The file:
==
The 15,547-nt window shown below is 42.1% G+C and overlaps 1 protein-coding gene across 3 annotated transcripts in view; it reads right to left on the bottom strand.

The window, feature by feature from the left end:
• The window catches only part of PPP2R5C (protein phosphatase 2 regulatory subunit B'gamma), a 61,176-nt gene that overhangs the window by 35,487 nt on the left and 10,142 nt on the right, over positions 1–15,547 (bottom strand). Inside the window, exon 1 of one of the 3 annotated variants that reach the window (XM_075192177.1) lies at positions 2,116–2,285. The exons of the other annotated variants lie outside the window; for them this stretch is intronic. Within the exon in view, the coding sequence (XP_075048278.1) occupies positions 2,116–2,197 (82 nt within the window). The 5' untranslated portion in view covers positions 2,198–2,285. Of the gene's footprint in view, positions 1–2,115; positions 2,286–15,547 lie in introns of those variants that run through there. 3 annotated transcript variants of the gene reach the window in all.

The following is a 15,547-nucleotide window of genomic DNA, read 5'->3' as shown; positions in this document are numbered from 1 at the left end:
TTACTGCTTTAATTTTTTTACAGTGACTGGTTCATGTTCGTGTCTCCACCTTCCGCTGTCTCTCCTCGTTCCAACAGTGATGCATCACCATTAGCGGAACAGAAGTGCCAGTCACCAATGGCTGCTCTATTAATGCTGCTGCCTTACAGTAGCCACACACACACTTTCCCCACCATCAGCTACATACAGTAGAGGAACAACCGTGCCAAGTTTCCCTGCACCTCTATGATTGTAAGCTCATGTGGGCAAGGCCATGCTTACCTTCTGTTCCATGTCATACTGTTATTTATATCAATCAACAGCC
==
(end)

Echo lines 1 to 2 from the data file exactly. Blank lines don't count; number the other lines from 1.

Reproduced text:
The 15,547-nt window shown below is 42.1% G+C and overlaps 1 protein-coding gene across 3 annotated transcripts in view; it reads right to left on the bottom strand.

The window, feature by feature from the left end: